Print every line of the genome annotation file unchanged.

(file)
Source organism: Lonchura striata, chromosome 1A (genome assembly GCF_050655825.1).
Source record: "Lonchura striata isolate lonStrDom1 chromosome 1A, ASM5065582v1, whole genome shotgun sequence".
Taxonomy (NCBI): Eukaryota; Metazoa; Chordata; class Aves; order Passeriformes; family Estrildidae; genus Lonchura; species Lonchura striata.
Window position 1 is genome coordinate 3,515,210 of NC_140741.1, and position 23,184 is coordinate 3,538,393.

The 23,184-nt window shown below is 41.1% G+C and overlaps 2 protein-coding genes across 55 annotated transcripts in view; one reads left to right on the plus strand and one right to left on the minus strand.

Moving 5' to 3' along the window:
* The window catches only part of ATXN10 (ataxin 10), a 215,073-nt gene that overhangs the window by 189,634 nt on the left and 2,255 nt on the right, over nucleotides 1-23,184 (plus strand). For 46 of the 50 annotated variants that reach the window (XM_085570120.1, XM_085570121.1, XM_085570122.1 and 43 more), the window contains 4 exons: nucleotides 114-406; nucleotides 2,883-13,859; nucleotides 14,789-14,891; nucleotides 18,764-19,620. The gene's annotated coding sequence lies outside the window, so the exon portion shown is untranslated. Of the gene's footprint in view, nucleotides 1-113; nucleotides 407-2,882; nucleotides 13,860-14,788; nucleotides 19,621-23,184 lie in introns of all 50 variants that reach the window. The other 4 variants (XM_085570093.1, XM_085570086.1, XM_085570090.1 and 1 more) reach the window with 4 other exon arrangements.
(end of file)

Source organism: Lonchura striata, chromosome 1A (genome assembly GCF_050655825.1).
Source record: "Lonchura striata isolate lonStrDom1 chromosome 1A, ASM5065582v1, whole genome shotgun sequence".
Taxonomy (NCBI): Eukaryota; Metazoa; Chordata; class Aves; order Passeriformes; family Estrildidae; genus Lonchura; species Lonchura striata.
Window position 1 is genome coordinate 3,515,210 of NC_140741.1, and position 23,184 is coordinate 3,538,393.

The 23,184-nt window shown below is 41.1% G+C and overlaps 2 protein-coding genes across 55 annotated transcripts in view; one reads left to right on the plus strand and one right to left on the minus strand.

Moving 5' to 3' along the window:
* The window catches only part of ATXN10 (ataxin 10), a 215,073-nt gene that overhangs the window by 189,634 nt on the left and 2,255 nt on the right, over nucleotides 1-23,184 (plus strand). For 46 of the 50 annotated variants that reach the window (XM_085570120.1, XM_085570121.1, XM_085570122.1 and 43 more), the window contains 4 exons: nucleotides 114-406; nucleotides 2,883-13,859; nucleotides 14,789-14,891; nucleotides 18,764-19,620. The gene's annotated coding sequence lies outside the window, so the exon portion shown is untranslated. Of the gene's footprint in view, nucleotides 1-113; nucleotides 407-2,882; nucleotides 13,860-14,788; nucleotides 19,621-23,184 lie in introns of all 50 variants that reach the window. The other 4 variants (XM_085570093.1, XM_085570086.1, XM_085570090.1 and 1 more) reach the window with 4 other exon arrangements.